During ingest, each presentation group is analyzed and information required to support the generation of a navigation stream is recorded in the PTP 200. This can include a subset of all speeds from pause to maximum Fast Forward and Rewind. This can be thought of as different speeds of play from zero to a maximum in either direction, with zero being pause, directions being forward and rewind, and the speeds being from a creep just above pause to the maximum speed, determined by a particular application.

One currently used common packetized time based media type is MPEG, specifically MPEG-2 Transport. MPEG-2 Transport is typically used for the transfer of video content for cable and broadcast television, and satellite. Techniques of the invention may be implemented using MPEG-2 Transport as content, but is not limited by this sample implementation, which is described below. MPEG-2 Transport, in this example, consists of AC-3 audio, I-pictures, B-pictures and P-pictures, each of which is approximately equivalent to a presentation unit. MPEG groups these items into Groups of Pictures, or GOPs, the approximate equivalent of presentation groups 202.

The following text describes a sample implementation of the invention previously described in FIGS. 1-6. In this specific instance, the content format is MPEG-2 Transport (ISO/IEC 13818-1) which uses fixed size packets such as PU 201, each being 188 bytes long. Each packet contains a Payload Identifier (PID) that identifies the component element to which the packet belongs. The private transport packets 200 in this example are formatted to fit within one MPEG Transport stream packet.

The component elements are MPEG-2 video (ISO/IEC 13818-2) and Dolby AC3 audio (ATSC A/52), with the video stream being primary, to the extent that it holds the System Reference Clock in the form of a Program Clock Reference (PCR) carried in certain video stream packets. A presentation unit is a MPEG-2 video picture of any type, (I, B or P) or an AC3 audio synch frame. Access points are intra-coded pictures (I pictures) that begin an MPEG Group of Pictures (GOP). Nan MPEG GOP contains 16 or fewer pictures it corresponds directly to a presentation group 202. If the GOP size exceeds 16 pictures, the GOP is represented by multiple presentation groups 202. The second and subsequent presentation groups 202 comprising the GOP do not contain access points 400 and are flagged accordingly in the PTP. This means that pointers (such as 301, 302, . . . ) for navigation will not use PTPs 200 without GOP starts.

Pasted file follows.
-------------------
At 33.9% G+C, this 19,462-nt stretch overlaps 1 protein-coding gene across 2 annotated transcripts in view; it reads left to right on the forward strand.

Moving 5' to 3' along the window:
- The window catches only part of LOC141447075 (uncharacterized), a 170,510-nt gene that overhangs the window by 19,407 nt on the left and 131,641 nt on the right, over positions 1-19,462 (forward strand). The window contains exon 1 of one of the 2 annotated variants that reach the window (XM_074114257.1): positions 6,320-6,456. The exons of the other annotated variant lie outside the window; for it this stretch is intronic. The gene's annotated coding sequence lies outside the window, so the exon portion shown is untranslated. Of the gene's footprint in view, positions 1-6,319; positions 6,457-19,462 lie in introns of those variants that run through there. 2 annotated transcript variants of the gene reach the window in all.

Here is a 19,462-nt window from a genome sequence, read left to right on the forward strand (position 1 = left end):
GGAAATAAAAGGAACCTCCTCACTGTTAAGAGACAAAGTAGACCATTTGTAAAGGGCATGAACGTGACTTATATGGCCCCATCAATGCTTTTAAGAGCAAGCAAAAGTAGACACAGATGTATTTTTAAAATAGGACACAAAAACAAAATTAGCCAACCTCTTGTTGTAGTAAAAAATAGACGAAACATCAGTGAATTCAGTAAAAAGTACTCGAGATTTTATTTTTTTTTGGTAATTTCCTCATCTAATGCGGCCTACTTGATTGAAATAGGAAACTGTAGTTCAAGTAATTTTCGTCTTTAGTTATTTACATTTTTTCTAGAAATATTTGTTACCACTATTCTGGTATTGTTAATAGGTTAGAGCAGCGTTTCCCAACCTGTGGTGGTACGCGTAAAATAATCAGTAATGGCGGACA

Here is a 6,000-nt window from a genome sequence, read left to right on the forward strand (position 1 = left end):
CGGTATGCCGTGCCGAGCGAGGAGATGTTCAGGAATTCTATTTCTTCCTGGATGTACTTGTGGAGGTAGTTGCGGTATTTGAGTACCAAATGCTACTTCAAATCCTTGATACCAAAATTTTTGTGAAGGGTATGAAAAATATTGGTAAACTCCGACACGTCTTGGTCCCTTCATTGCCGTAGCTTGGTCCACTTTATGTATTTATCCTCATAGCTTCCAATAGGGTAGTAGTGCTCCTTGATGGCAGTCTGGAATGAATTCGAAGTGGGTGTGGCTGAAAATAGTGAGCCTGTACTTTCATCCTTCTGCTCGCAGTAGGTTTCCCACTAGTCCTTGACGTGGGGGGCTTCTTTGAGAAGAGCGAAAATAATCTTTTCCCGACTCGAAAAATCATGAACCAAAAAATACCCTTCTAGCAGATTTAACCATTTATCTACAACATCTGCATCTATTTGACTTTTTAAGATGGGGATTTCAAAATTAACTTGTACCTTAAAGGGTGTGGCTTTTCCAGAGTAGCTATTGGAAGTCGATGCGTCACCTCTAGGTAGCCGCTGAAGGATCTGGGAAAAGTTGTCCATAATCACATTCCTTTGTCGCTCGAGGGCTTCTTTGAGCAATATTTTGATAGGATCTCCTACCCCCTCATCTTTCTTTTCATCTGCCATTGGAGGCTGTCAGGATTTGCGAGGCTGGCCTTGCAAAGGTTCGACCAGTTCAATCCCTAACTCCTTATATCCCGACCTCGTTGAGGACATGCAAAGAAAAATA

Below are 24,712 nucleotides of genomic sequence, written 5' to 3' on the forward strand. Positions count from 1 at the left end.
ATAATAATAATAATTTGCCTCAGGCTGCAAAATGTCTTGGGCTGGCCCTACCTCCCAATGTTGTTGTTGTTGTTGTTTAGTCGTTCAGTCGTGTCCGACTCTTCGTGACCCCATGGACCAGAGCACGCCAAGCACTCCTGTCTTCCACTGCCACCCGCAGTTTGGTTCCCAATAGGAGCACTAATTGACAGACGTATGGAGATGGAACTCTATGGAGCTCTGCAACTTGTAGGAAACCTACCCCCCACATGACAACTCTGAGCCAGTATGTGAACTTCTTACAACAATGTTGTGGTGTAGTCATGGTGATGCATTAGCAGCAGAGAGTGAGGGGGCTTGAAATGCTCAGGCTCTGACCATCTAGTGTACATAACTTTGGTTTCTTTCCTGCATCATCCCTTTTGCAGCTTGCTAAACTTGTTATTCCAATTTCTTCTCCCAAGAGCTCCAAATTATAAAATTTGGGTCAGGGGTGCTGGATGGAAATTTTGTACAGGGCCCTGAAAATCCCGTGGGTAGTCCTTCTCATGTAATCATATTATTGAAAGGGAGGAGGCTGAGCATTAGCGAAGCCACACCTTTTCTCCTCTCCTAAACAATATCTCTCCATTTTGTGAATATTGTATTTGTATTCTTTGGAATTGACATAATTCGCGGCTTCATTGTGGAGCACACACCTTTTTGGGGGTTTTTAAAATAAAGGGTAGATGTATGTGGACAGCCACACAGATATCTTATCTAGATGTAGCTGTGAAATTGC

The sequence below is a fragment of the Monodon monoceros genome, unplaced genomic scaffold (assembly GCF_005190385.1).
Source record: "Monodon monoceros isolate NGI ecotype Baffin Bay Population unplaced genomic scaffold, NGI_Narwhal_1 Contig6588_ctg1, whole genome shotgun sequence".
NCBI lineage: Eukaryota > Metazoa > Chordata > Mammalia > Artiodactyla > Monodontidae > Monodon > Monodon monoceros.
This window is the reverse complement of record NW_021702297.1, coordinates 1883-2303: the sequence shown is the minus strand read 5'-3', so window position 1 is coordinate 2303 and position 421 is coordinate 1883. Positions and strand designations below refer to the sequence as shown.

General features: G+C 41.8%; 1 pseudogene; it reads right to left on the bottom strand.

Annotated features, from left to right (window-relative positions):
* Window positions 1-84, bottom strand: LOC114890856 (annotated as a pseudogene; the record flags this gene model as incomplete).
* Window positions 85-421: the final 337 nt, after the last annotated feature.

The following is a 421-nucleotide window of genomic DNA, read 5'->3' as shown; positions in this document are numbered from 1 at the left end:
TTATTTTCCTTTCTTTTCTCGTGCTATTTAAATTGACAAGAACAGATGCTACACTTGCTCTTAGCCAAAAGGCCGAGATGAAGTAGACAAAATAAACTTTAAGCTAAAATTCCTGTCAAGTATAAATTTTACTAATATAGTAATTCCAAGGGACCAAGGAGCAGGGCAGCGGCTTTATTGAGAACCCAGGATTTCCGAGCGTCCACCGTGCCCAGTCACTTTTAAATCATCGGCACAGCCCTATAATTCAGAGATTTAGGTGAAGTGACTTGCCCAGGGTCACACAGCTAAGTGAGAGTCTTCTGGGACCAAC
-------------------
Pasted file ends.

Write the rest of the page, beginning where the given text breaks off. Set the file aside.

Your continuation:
As seen in FIG. 7, since MPEG video compression depends upon bi-directional prediction (B pictures), transmit order 700 may differ from play order 701 so that B pictures may reference other pictures that precede or follow. If this GOP is open, B-pictures two and three may reference pictures in the preceding GOP. A closed GOP does not allow this. This sequencing is maintained during the timestamp update phase of stream processing. When access points are followed by bi-directionally coded pictures, special processing is employed during trick play modes to replace the initial B pictures with specially coded P pictures that cause the receiving device to re-display the previous picture. This “P-Repeat” picture is made available to the stream processor 103 when the stream is first established. The metadata necessary to control this processing is contained within the content dependant portion of the PTP 200. The pictures are then displayed in play order 701 during output. This is inherent in processing MPEG and the invention does not interfere with or cause this. Future drawings display I-pictures, B-pictures, and P-pictures as a generic V (video) as the differences are not relevant beyond the information previously discussed. As seen in FIG. 8, this process is designed to analyze the content 800 and generate and interleave the PTPs 803A-803N (803) with video, audio and system packets 802A-802N (802) to convert content 800 to enhanced content 801 as the stream is read from the content source 100 using connection 105. This present process is generally similar to the process described earlier, but simply applied to MPEG data. No subsequent processing is required to make the stream ready for play. However, the PTP 803 is normally removed prior to output, a process which is explained later in connection with FIG. 12.